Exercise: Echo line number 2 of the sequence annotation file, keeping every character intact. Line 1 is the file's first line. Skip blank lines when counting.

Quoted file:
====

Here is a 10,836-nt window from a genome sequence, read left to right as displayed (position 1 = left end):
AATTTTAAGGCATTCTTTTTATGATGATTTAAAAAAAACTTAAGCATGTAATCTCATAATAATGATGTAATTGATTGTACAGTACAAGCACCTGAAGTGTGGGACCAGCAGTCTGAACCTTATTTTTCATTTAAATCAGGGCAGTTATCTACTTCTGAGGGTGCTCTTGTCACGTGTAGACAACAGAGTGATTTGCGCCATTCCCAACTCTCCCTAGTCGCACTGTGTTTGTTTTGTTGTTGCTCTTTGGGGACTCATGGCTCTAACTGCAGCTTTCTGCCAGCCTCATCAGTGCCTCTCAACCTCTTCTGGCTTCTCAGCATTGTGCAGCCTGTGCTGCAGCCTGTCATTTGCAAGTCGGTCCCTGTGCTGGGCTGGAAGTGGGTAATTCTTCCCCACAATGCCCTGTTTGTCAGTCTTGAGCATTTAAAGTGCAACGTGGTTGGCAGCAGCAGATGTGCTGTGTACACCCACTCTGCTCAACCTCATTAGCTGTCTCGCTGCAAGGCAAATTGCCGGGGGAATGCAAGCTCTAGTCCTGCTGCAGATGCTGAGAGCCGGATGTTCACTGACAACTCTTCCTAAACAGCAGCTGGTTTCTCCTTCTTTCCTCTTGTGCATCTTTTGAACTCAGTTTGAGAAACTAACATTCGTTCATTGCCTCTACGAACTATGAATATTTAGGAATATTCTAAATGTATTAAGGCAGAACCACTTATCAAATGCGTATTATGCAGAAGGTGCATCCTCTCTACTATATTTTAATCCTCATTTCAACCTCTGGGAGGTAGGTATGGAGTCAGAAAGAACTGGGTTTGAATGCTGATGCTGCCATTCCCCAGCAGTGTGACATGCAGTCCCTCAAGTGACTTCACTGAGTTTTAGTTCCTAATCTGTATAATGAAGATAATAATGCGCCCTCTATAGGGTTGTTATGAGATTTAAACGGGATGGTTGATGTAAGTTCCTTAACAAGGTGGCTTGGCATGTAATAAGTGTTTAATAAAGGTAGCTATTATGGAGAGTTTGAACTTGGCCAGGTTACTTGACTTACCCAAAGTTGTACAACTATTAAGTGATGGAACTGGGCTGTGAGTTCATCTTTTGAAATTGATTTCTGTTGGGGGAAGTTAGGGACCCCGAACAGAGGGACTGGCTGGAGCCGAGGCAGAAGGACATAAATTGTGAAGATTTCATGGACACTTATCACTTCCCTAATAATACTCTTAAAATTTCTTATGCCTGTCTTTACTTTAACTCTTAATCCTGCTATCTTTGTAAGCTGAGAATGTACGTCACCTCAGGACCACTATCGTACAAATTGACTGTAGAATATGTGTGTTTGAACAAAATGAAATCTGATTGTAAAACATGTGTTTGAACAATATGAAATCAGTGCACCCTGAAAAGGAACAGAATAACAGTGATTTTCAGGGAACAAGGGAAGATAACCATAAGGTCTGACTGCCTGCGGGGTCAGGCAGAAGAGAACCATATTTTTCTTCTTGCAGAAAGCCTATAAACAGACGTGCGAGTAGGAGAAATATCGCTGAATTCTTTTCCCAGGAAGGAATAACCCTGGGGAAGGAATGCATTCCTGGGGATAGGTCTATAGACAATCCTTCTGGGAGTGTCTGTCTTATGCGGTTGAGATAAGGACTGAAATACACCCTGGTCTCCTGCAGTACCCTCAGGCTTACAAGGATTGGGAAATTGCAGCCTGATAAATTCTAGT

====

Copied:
AATTTTAAGGCATTCTTTTTATGATGATTTAAAAAAAACTTAAGCATGTAATCTCATAATAATGATGTAATTGATTGTACAGTACAAGCACCTGAAGTGTGGGACCAGCAGTCTGAACCTTATTTTTCATTTAAATCAGGGCAGTTATCTACTTCTGAGGGTGCTCTTGTCACGTGTAGACAACAGAGTGATTTGCGCCATTCCCAACTCTCCCTAGTCGCACTGTGTTTGTTTTGTTGTTGCTCTTTGGGGACTCATGGCTCTAACTGCAGCTTTCTGCCAGCCTCATCAGTGCCTCTCAACCTCTTCTGGCTTCTCAGCATTGTGCAGCCTGTGCTGCAGCCTGTCATTTGCAAGTCGGTCCCTGTGCTGGGCTGGAAGTGGGTAATTCTTCCCCACAATGCCCTGTTTGTCAGTCTTGAGCATTTAAAGTGCAACGTGGTTGGCAGCAGCAGATGTGCTGTGTACACCCACTCTGCTCAACCTCATTAGCTGTCTCGCTGCAAGGCAAATTGCCGGGGGAATGCAAGCTCTAGTCCTGCTGCAGATGCTGAGAGCCGGATGTTCACTGACAACTCTTCCTAAACAGCAGCTGGTTTCTCCTTCTTTCCTCTTGTGCATCTTTTGAACTCAGTTTGAGAAACTAACATTCGTTCATTGCCTCTACGAACTATGAATATTTAGGAATATTCTAAATGTATTAAGGCAGAACCACTTATCAAATGCGTATTATGCAGAAGGTGCATCCTCTCTACTATATTTTAATCCTCATTTCAACCTCTGGGAGGTAGGTATGGAGTCAGAAAGAACTGGGTTTGAATGCTGATGCTGCCATTCCCCAGCAGTGTGACATGCAGTCCCTCAAGTGACTTCACTGAGTTTTAGTTCCTAATCTGTATAATGAAGATAATAATGCGCCCTCTATAGGGTTGTTATGAGATTTAAACGGGATGGTTGATGTAAGTTCCTTAACAAGGTGGCTTGGCATGTAATAAGTGTTTAATAAAGGTAGCTATTATGGAGAGTTTGAACTTGGCCAGGTTACTTGACTTACCCAAAGTTGTACAACTATTAAGTGATGGAACTGGGCTGTGAGTTCATCTTTTGAAATTGATTTCTGTTGGGGGAAGTTAGGGACCCCGAACAGAGGGACTGGCTGGAGCCGAGGCAGAAGGACATAAATTGTGAAGATTTCATGGACACTTATCACTTCCCTAATAATACTCTTAAAATTTCTTATGCCTGTCTTTACTTTAACTCTTAATCCTGCTATCTTTGTAAGCTGAGAATGTACGTCACCTCAGGACCACTATCGTACAAATTGACTGTAGAATATGTGTGTTTGAACAAAATGAAATCTGATTGTAAAACATGTGTTTGAACAATATGAAATCAGTGCACCCTGAAAAGGAACAGAATAACAGTGATTTTCAGGGAACAAGGGAAGATAACCATAAGGTCTGACTGCCTGCGGGGTCAGGCAGAAGAGAACCATATTTTTCTTCTTGCAGAAAGCCTATAAACAGACGTGCGAGTAGGAGAAATATCGCTGAATTCTTTTCCCAGGAAGGAATAACCCTGGGGAAGGAATGCATTCCTGGGGATAGGTCTATAGACAATCCTTCTGGGAGTGTCTGTCTTATGCGGTTGAGATAAGGACTGAAATACACCCTGGTCTCCTGCAGTACCCTCAGGCTTACAAGGATTGGGAAATTGCAGCCTGATAAATTCTAGT